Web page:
No matter how skilled you are, conducting legal research can be a challenge. As the law evolves across jurisdictions, it can be difficult to keep up with all the changes and developments without the right tools, like legal research databases.
Legal research databases are an essential aspect of a lawyer’s toolkit. Paid databases used to be the only option, but now, there are a number of free tools available for law firms of any size.
What Is Legal Research?
Legal research is the process of uncovering and understanding legal precedents, laws, regulations, and other legal authorities that apply in a case and guide a lawyer’s course of action.
The process often includes case law research, which is used to identify and interpret the most relevant cases related to the topic. It may also involve research into a judge’s past rulings or opposing counsel’s track record.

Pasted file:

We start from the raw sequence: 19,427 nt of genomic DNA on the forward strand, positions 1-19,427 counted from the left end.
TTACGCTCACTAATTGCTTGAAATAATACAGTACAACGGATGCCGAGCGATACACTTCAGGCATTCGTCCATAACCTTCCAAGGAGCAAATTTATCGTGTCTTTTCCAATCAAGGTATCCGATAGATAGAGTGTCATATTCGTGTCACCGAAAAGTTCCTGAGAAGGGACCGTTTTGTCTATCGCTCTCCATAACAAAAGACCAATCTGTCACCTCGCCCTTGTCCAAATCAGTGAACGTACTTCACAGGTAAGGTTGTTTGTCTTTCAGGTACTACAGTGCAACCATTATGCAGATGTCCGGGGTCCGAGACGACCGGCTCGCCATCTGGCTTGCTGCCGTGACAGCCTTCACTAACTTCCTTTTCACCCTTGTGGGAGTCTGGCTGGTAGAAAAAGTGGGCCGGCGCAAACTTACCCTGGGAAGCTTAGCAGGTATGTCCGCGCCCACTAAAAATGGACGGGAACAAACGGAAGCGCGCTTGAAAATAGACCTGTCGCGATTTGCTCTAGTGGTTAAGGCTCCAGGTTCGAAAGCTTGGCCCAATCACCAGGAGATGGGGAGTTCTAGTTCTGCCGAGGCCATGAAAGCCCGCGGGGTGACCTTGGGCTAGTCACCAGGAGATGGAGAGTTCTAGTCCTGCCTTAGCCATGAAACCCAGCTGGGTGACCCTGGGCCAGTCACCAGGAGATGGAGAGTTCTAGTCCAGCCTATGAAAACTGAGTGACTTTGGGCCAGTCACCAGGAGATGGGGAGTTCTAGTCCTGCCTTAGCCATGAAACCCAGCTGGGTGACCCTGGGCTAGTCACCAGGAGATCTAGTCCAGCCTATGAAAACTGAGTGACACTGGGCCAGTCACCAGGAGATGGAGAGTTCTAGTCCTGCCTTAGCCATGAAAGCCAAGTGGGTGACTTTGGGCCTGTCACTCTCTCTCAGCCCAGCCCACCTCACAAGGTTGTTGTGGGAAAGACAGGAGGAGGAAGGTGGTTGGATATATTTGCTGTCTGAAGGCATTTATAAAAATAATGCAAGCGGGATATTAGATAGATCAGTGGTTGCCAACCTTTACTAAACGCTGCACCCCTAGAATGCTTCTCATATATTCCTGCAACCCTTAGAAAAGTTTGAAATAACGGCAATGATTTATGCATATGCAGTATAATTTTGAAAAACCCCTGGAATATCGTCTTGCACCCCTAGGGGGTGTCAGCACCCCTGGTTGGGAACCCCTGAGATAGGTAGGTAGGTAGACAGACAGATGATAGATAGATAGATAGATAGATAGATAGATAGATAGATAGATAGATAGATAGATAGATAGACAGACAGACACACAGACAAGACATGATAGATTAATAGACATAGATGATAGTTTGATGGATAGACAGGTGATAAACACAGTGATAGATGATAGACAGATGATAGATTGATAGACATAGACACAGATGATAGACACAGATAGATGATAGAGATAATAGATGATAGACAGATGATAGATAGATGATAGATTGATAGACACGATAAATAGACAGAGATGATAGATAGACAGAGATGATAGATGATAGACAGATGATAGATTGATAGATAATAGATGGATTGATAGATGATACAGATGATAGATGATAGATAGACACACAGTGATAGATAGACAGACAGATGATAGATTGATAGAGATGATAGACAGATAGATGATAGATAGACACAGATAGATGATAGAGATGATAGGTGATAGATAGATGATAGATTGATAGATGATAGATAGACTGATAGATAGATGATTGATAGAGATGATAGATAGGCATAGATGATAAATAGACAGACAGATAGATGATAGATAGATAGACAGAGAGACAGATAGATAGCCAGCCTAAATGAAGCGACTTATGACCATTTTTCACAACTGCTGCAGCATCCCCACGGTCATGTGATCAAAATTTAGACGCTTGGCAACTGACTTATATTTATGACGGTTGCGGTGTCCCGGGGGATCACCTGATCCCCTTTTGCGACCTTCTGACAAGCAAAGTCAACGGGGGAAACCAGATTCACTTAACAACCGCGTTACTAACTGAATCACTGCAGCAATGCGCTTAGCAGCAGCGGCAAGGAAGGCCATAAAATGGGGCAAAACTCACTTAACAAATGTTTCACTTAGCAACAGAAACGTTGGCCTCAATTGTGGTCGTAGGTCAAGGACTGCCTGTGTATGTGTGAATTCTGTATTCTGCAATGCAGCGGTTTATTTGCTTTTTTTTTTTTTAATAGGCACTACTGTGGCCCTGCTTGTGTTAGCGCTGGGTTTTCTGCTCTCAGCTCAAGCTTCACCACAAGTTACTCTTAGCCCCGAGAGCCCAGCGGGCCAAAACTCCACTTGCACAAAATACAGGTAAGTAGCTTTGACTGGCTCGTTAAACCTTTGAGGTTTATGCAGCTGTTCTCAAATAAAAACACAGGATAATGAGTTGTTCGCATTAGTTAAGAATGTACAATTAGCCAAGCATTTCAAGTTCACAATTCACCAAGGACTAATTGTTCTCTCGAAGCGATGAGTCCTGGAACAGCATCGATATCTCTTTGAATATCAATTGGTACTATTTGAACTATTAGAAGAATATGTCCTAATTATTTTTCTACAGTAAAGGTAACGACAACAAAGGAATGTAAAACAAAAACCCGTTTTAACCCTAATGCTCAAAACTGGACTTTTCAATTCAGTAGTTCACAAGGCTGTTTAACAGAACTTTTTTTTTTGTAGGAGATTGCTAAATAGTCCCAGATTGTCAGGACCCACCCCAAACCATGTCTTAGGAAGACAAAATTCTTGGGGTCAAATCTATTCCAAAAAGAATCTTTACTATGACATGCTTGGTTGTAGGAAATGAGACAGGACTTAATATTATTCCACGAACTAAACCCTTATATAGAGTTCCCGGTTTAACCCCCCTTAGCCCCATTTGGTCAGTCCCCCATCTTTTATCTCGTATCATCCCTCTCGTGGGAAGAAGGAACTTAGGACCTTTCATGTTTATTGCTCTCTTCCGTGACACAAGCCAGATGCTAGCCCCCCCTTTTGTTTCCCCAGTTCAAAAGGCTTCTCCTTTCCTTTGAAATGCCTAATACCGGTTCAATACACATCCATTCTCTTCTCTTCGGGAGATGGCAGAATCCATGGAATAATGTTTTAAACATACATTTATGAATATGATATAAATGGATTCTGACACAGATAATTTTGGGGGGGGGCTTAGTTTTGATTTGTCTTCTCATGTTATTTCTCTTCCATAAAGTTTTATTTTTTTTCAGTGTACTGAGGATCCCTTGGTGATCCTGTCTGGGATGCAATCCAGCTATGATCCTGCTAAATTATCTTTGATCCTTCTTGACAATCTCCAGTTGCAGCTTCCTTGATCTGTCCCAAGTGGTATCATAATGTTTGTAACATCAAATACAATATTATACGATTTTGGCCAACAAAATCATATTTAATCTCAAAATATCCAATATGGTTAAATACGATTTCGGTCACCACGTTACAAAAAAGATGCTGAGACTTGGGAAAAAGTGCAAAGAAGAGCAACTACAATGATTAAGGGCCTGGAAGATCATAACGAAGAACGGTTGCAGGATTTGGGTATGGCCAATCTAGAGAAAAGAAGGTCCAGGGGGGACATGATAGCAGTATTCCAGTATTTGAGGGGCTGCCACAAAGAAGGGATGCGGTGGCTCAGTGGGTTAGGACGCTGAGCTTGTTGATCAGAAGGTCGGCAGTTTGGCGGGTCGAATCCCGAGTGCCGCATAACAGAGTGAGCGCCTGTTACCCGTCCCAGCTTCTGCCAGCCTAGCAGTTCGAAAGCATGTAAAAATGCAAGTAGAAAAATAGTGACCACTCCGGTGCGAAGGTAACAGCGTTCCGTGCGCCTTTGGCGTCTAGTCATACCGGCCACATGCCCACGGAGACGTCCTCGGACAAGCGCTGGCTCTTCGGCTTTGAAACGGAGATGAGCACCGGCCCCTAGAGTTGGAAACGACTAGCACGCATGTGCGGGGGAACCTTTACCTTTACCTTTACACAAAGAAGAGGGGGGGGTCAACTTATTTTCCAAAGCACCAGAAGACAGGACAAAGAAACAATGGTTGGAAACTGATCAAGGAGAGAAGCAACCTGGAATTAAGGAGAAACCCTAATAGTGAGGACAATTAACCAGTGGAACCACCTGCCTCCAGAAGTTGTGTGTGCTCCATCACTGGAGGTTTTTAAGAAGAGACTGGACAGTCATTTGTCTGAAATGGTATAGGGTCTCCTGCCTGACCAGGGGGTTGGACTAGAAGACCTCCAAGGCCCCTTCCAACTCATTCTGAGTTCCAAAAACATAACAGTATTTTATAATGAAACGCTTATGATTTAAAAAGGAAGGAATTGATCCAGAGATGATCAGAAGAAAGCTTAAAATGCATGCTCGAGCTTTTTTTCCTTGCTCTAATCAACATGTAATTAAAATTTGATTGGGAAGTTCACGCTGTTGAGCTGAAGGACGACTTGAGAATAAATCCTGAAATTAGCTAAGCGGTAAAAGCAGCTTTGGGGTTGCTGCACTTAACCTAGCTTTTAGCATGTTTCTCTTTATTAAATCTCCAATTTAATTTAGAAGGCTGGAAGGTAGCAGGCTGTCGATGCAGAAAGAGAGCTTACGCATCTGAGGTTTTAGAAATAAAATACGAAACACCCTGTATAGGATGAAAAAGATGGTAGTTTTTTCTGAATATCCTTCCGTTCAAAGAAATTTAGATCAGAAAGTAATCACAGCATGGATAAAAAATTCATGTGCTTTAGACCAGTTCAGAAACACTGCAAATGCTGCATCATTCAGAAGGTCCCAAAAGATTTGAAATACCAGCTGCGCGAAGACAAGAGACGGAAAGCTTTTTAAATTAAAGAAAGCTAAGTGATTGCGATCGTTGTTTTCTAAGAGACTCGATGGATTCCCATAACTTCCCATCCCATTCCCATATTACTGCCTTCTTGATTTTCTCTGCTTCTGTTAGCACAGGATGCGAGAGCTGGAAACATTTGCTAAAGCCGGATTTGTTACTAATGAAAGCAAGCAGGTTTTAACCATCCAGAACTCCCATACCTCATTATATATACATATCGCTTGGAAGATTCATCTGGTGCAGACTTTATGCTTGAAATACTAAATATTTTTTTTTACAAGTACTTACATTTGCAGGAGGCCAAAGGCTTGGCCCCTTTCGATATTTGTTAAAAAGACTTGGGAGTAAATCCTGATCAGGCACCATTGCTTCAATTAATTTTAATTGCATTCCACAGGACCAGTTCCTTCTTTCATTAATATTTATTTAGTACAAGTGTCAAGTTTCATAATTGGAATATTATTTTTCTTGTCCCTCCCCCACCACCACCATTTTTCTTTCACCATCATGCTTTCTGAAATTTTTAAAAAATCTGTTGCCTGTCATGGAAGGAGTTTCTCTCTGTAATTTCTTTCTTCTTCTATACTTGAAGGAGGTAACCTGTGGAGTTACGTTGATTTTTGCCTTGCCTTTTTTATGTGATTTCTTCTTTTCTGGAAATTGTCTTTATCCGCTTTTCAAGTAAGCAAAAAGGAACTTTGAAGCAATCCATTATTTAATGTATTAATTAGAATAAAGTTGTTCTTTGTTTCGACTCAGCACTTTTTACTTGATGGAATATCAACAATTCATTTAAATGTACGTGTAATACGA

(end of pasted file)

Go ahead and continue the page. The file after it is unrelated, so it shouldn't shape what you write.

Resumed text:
Legal research never ends. It’s an ongoing process throughout the legal matter.
What Are Legal Research Databases?
Legal research databases are collections of legal forms, older state, and federal cases, and certain state, and federal administrative materials. They also have secondary sources like online versions of journal articles, legal newspapers, and treatises.
These databases may be paid or free, but the paid options are often more extensive and easier to use. They have sophisticated search engines with tools like field or segment restrictions, data restrictions, and Boolean connectors. Some also offer hyperlinks to related materials to expand your research.